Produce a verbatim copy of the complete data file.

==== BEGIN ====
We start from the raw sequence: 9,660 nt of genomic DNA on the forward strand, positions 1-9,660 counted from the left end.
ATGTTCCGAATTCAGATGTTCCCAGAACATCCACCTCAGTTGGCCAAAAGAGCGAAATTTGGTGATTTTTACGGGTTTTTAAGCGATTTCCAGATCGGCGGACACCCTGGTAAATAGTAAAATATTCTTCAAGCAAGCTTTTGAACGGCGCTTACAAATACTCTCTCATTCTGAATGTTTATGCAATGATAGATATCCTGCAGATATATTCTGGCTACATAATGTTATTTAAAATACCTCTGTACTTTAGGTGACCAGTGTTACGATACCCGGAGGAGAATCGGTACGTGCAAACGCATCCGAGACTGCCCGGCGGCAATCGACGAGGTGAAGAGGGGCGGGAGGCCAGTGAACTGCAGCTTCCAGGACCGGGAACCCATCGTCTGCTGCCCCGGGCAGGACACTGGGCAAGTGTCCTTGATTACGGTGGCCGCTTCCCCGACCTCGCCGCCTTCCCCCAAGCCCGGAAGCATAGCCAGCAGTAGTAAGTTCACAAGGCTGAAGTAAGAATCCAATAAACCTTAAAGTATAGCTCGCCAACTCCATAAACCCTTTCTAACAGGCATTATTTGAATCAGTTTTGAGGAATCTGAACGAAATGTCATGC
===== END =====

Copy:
We start from the raw sequence: 9,660 nt of genomic DNA on the forward strand, positions 1-9,660 counted from the left end.
ATGTTCCGAATTCAGATGTTCCCAGAACATCCACCTCAGTTGGCCAAAAGAGCGAAATTTGGTGATTTTTACGGGTTTTTAAGCGATTTCCAGATCGGCGGACACCCTGGTAAATAGTAAAATATTCTTCAAGCAAGCTTTTGAACGGCGCTTACAAATACTCTCTCATTCTGAATGTTTATGCAATGATAGATATCCTGCAGATATATTCTGGCTACATAATGTTATTTAAAATACCTCTGTACTTTAGGTGACCAGTGTTACGATACCCGGAGGAGAATCGGTACGTGCAAACGCATCCGAGACTGCCCGGCGGCAATCGACGAGGTGAAGAGGGGCGGGAGGCCAGTGAACTGCAGCTTCCAGGACCGGGAACCCATCGTCTGCTGCCCCGGGCAGGACACTGGGCAAGTGTCCTTGATTACGGTGGCCGCTTCCCCGACCTCGCCGCCTTCCCCCAAGCCCGGAAGCATAGCCAGCAGTAGTAAGTTCACAAGGCTGAAGTAAGAATCCAATAAACCTTAAAGTATAGCTCGCCAACTCCATAAACCCTTTCTAACAGGCATTATTTGAATCAGTTTTGAGGAATCTGAACGAAATGTCATGC